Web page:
Fig. 6 is a similar transverse view but taken on a line corresponding to line 66 of Fig. l and illustrates the distortion of the corrugations of the heat-conducting member to provide an enlarged area in contact with the casing.

Fig. 7 is a fragmentary detail view illustrating the blank shown in Fig. 2 after being corruated.

Fig. 8 is a perspective view of a corrugated heat-conducting cylinder before being assembled in a fixture.

Fig. 9 is a fragmentary perspective detail view illustrating the distortion of the corrugations after having been once assembled.

Referring to the drawings in detail, the embodiment illustrated comprises a so-called floodlight fixture having a casing I in which is mounted a socket 2 for supporting an electric bulb 3. A reflector 4 is mounted within the casing l and around the lamp 3 and may be of any suitable cross-sectional contour to provide the desired illumination.

In the present instance, a glass reflector is illustrated. However, it should be understood that any suitable type of reflector may be used, and the reflector may be mounted in the casing in any suitable manner. In the embodiment illustrated,

a padded ring 5 is secured around the front rim of the reflector and the ring and reflector are sup- A corrugated ring-like member 82 which is preferably of very thin aluminum, or other suit able material having heat-conducting "characteristics similar to aluminum, is supported by friction between the casing l and the reflector-4. The outer peaks of the corrugations-are distorted at lZa during the assembly to provide an enlarged area in contact with the casing is. The inner peaks of the corrugations are also distorted at M to provide a relatively large area engaging the reflector l. This ring or heat-conducting band I2 is formed by corrugating the blank shown in Fig. 2' in the manner illustrated in Fig. '7. The ends of the corrugated blank arethen overlapped and secured by means of a rivet I i 5 to form a ring or corrugated cylinder as illustrated in Fig. 8-.

As previously stated, the corrugated cylinder I2 is preferably of very thin, soft material and due to the corrugations may be readily expanded or contracted to conform generally to the angular contour of a reflector when it is forced thereon.

In assembling the device, the cylinder i2 is placed around the reflector 4, as illustrated in Fig. 4, where it assumes a conical relation conforming to the shape of the reflector. The reflector and cylinder thereon is then inserted in the casing l until the corrugated member is engaged thereby. The reflector is then forced inwardly distorting the peaks of the corrugations to provide sufiicient contact area as described previously, and the reflector is thensecured in place by means of the suitably spaced clamps 6. By this method the outer peaks of the corrugations are "forced into close contact with the casing over a comparatively large area, as illustrated in Fig. 6, and-the inner peaks of the corrugations are also forced into close contact with the outer surface of the reflector over a comparatively large area as shown in Fig. 5.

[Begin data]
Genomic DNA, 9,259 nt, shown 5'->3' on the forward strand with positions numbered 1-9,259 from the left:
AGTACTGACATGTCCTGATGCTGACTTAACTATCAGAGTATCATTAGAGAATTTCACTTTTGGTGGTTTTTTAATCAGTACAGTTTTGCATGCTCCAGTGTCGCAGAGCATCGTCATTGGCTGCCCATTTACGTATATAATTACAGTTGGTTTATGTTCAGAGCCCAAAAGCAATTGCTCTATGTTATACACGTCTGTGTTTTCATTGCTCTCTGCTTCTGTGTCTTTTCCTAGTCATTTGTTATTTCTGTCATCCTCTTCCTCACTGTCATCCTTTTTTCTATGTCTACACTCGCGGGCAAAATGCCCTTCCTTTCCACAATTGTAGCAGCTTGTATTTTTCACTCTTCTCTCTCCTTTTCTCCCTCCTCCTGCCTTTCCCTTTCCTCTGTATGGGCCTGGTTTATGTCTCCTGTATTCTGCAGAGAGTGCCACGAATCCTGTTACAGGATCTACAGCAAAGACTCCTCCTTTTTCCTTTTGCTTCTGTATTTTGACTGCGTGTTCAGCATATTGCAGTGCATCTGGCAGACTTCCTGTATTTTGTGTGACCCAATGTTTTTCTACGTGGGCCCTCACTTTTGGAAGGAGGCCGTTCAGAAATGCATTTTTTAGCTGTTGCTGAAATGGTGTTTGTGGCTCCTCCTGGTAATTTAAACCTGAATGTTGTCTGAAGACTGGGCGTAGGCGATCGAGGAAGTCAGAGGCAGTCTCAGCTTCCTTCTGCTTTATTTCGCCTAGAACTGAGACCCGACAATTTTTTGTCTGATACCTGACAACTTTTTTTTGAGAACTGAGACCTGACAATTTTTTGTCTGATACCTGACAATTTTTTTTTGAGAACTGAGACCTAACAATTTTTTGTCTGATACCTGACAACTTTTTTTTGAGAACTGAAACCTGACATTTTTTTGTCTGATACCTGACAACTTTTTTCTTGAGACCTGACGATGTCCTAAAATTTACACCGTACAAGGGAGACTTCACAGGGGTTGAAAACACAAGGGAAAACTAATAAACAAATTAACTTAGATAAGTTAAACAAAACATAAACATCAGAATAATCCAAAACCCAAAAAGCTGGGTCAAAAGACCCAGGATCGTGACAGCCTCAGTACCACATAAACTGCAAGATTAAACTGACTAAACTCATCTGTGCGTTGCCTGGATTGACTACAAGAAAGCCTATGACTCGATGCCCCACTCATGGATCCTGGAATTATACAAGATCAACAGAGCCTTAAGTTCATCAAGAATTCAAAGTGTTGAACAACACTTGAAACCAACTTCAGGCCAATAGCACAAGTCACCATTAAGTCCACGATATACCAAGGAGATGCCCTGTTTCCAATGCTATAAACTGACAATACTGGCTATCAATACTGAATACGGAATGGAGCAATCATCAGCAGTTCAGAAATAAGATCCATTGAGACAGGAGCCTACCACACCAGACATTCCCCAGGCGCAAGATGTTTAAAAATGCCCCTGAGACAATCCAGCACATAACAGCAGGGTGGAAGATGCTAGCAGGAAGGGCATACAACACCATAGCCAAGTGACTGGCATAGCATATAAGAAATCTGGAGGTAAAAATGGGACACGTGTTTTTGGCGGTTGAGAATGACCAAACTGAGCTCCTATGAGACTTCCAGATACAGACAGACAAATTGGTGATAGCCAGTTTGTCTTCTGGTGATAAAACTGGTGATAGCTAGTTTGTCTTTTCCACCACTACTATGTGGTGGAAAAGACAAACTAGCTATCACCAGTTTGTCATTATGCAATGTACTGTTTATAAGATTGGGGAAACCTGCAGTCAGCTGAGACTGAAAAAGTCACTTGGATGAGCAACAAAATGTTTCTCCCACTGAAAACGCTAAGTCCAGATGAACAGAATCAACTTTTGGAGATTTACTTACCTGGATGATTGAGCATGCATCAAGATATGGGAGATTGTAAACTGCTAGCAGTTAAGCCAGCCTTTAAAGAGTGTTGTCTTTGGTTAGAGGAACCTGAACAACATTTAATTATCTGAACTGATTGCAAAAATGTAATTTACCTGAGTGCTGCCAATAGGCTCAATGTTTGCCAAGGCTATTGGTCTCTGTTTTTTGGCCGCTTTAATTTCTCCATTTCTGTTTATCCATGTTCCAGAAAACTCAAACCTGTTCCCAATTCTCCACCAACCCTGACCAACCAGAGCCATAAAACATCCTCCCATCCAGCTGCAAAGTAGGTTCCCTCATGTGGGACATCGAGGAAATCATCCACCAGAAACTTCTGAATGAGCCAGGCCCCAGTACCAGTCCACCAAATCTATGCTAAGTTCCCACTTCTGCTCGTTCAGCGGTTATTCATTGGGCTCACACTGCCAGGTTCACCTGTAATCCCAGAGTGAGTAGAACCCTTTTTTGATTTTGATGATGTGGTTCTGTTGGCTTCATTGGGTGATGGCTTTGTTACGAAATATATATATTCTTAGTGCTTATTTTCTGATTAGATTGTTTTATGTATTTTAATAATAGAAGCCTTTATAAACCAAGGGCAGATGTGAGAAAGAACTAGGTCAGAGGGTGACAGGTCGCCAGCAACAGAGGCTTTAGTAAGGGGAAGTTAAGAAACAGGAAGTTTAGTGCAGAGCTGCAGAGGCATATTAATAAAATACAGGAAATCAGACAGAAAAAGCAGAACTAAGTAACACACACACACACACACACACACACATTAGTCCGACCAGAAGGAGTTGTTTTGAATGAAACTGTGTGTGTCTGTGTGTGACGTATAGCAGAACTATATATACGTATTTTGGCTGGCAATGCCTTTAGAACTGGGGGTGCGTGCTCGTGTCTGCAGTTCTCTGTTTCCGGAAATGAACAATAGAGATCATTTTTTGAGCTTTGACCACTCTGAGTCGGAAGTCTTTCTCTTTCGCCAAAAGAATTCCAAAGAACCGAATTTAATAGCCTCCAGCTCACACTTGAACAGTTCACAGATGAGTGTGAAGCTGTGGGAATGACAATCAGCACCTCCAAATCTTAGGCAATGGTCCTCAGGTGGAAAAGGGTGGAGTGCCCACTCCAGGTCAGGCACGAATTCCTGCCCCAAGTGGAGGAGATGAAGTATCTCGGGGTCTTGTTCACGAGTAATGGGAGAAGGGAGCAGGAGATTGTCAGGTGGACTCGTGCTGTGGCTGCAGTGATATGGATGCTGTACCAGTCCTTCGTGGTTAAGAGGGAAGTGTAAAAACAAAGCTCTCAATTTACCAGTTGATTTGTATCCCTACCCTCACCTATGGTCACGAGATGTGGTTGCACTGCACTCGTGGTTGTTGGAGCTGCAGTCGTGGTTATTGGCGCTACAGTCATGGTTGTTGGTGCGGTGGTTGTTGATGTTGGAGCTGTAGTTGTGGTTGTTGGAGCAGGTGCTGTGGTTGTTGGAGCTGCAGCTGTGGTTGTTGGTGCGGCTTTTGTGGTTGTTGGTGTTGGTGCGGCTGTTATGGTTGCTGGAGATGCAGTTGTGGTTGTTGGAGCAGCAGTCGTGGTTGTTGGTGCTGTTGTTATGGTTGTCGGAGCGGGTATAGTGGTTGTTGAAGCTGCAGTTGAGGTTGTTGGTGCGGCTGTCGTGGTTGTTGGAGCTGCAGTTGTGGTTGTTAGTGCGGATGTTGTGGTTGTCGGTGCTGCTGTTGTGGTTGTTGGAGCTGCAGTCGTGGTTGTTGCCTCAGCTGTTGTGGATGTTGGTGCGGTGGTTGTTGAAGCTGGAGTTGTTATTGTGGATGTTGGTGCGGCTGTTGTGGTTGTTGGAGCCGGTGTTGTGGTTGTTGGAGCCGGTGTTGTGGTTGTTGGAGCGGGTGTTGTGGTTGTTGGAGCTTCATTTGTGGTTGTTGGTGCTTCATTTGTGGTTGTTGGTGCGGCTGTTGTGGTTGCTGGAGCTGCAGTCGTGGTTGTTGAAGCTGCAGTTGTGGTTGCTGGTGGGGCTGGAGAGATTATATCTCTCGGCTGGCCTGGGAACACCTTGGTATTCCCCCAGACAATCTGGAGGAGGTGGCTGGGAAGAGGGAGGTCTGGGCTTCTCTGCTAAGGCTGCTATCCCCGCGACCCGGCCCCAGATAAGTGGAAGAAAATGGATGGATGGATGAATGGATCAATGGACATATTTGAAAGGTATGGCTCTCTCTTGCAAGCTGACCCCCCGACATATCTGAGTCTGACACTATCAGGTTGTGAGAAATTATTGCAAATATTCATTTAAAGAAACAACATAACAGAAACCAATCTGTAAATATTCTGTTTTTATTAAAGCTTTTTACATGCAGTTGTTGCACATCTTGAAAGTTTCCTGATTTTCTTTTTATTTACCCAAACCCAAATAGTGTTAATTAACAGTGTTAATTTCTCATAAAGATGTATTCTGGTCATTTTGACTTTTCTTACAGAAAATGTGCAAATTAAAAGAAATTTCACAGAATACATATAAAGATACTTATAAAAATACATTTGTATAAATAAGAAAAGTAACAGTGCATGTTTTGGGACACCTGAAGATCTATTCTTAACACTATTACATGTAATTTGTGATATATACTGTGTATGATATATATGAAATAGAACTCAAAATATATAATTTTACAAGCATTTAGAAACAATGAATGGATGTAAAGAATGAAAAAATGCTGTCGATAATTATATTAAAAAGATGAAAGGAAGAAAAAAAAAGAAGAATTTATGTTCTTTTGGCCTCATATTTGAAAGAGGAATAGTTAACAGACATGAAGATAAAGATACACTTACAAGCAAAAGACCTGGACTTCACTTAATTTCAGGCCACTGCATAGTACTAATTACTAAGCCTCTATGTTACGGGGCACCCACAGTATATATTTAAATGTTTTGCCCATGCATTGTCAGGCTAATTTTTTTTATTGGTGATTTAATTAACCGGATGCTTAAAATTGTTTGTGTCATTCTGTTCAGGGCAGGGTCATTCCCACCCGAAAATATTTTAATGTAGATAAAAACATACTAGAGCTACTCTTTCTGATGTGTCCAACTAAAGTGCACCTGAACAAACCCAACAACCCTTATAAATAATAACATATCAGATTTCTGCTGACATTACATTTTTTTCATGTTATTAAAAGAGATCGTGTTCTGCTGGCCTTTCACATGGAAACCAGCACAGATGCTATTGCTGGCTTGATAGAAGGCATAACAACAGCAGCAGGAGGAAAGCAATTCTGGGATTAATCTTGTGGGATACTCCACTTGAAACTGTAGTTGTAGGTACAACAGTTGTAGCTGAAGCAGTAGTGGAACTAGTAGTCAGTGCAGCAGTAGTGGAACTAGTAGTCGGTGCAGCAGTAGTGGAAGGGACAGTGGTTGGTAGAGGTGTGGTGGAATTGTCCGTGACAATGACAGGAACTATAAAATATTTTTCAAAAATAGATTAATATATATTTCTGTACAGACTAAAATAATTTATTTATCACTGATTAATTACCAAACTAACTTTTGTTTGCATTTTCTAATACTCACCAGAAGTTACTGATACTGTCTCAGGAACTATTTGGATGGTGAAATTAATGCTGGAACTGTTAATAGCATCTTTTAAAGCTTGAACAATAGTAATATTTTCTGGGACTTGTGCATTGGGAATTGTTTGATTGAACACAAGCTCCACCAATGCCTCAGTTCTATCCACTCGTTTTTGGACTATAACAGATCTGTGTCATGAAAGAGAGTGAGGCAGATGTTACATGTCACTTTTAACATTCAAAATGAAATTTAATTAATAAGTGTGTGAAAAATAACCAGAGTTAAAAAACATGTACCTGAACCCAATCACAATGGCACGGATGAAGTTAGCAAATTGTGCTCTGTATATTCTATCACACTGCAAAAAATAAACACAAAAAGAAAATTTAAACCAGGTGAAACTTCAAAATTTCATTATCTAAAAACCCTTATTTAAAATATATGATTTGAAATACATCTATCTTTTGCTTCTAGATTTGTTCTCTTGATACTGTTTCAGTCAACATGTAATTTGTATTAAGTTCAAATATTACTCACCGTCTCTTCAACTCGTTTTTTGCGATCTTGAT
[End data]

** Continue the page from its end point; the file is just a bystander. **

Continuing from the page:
The compression of the corrugations during assemblyretains the member l2 snugly in position between the reflector and the casing and also provides an'efiicient cushioning means therebetween which is desirable with all types of reflectors and is of special importance when glass reflectors are used. i 1

It is unnecessary to provide any supporting or fastening means for the conducting'member l2 and While the blank from which the member is formed is of comparatively thin material, the corrugations provide a great number of substantially radially positioned, spaced partitions extending from the reflector to the casing whereby the heat is rapidly conductedoutwardly to the casing and dissipated therefrom. T

By the. use of this invention, it is possible to maintain the temperature of both the lamp and the reflector at a safe point Where without this means :the temperature would be too great for practical use.

The material irom'which the member I2 is formed is very thin and its position in the fixture and axial alignment therewith provides a relatively very large heat-conducting area so disposed as to avoid interrupting air circulation'within is beyond the limits of heat-conducting device in a different ble of compression the fixture. In fact, the longitudinal channels formed between the reflector and casing assist and the heat conductivity of the surfaces materially assists in maintaining a uniform air flow and eliminating cross swirls. 7